U.S. energy firms cut oil rigs for a third week in a row to the lowest level since November 2009, oil services company Baker Hughes Inc said Friday, as energy firms keep slashing spending despite crude futures prices jumping roughly 50 percent since hitting a near 13-year low in February.
Drillers cut 8 oil rigs in the week to April 8, bringing the total rig count down to 354, Baker Hughes said in its closely followed report.
The number of U.S. oil rigs currently operating compares with 760 rigs operating in the same week a year ago. In 2015, drillers cut on average 18 oil rigs per week for a total of 963 for the year, the biggest annual decline since at least 1988 amid the biggest rout in crude prices in a generation.
Before this week, drillers cut on average 13 oil rigs per week for a total of 174 so far this year.
Energy firms have sharply reduced oil and natural gas drilling
since the selloff in crude markets began in mid-2014. U.S. crude futures collapsed from over $107 a barrel in June 2014 to a near 13-year low around $26 in February.
U.S. drilling services company Patterson-UTI Energy Inc said it had 64 drilling rigs in operation in March, compared with 142 during the same month in 2015.
But with U.S. crude futures trading around $40 a barrel, up about 50 percent since hitting the February low, some analysts think the rig count will rise later this year and next year as prices increase.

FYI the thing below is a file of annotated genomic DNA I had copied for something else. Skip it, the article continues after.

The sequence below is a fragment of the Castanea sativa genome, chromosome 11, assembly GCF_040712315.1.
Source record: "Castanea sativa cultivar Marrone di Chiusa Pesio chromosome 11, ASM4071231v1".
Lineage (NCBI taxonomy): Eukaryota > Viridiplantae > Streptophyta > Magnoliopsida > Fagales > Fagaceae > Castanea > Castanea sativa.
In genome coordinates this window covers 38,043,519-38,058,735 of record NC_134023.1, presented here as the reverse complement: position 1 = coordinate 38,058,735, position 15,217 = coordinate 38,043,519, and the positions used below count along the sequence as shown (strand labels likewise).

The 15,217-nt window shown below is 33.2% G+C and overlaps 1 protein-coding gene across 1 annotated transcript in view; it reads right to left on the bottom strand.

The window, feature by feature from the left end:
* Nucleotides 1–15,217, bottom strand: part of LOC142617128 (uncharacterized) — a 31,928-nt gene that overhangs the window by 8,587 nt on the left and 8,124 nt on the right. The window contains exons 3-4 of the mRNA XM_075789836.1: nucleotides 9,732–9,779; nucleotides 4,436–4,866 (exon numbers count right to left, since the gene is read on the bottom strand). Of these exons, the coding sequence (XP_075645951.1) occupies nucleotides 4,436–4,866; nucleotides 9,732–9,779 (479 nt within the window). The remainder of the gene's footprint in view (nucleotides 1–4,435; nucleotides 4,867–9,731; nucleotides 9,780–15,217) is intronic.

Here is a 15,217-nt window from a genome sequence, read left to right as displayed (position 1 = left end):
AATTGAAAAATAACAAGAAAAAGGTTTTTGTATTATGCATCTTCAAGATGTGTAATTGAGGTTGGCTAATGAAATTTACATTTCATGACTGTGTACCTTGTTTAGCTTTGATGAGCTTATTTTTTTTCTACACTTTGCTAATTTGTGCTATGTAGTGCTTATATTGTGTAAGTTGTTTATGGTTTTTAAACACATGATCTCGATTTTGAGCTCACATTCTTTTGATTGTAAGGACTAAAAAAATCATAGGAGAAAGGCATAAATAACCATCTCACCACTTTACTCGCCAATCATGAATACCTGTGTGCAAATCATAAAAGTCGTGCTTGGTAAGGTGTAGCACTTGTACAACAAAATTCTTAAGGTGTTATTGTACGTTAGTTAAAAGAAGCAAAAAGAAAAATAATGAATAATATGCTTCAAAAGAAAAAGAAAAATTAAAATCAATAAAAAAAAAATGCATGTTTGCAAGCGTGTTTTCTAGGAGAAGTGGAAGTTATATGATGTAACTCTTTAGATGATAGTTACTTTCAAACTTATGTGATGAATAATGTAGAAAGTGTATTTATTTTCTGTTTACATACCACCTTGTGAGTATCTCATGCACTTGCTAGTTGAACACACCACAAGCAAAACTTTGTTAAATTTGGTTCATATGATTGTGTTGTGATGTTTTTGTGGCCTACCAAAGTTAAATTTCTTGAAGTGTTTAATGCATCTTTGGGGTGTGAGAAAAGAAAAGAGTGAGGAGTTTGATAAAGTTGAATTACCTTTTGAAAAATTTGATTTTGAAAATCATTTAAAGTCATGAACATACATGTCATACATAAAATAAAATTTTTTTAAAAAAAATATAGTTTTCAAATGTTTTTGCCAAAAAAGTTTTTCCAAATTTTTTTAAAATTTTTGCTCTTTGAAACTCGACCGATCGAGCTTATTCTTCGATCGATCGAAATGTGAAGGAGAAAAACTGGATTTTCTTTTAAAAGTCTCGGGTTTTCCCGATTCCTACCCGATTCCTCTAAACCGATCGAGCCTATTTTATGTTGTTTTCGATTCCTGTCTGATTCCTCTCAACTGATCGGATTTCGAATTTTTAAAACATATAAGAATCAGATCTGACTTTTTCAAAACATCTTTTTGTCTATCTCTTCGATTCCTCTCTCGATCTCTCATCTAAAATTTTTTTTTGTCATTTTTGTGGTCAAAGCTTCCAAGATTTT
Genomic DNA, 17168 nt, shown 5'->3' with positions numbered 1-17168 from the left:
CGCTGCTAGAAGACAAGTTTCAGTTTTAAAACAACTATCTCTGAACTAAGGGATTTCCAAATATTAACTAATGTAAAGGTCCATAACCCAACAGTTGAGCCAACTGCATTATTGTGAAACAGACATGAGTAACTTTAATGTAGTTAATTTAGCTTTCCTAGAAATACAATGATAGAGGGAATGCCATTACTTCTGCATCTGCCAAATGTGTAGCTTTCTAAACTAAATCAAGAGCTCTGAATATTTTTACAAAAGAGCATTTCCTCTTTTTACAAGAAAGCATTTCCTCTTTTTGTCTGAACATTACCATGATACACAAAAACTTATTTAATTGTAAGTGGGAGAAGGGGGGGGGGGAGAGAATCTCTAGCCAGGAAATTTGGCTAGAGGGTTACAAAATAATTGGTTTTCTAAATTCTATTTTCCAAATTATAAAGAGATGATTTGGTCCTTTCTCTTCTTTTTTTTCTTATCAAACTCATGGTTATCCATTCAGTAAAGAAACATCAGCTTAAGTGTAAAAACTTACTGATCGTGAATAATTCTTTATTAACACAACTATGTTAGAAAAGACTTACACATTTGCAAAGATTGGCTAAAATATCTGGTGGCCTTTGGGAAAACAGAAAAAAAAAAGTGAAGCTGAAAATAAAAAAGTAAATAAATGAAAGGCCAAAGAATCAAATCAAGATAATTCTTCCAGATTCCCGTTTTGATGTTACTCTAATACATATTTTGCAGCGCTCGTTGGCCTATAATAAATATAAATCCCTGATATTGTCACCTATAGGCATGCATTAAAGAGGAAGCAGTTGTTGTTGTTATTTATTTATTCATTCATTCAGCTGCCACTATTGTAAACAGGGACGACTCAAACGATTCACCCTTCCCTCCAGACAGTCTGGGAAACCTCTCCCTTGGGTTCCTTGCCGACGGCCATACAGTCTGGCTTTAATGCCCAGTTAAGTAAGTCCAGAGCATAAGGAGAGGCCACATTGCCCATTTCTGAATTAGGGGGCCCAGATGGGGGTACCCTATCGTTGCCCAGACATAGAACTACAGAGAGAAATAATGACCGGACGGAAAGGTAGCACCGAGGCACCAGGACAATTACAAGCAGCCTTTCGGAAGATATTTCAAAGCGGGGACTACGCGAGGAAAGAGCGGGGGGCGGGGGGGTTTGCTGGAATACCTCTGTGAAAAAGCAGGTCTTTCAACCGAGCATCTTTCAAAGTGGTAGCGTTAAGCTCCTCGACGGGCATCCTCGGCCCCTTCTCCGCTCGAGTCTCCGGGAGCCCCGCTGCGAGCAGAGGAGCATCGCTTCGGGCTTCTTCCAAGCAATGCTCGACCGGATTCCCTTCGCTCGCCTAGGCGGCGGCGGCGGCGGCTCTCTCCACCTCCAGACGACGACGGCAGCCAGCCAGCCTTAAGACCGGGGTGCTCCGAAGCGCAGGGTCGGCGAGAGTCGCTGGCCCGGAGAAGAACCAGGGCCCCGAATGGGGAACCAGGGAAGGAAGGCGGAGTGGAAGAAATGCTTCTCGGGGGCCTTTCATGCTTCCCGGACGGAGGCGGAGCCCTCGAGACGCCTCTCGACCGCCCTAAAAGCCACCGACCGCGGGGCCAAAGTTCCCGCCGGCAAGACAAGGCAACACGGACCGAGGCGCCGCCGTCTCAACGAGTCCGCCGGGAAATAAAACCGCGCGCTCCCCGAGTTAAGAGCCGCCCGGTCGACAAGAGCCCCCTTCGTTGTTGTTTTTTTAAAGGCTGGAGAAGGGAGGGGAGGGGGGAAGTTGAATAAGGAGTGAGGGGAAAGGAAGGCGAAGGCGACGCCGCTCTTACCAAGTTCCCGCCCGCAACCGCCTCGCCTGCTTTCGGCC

Looking forward, U.S. crude futures were fetching around $42 a barrel for the balance of 2016 and about $44 for calendar 2017.
With the decline in oil rigs this week and an increase of one natural gas rig, total U.S. oil and gas rigs fell for a 16th week in a row, down seven to 443, the lowest since at least 1940, according to Baker Hughes data going back that far.
Analysts at Cowen & Co, a U.S. financial services firm, this week estimated the number of active U.S. natural gas and oil rigs would slide from an average 559 in the first quarter to 411 in the second quarter and 401 in the third quarter before rising to 415 in the fourth quarter.
In Texas, meanwhile, land rigs fell below 200 to 195 for the first time since at least 2000.
(Reporting by Scott DiSavino; Editing by Chizu Nomiyama)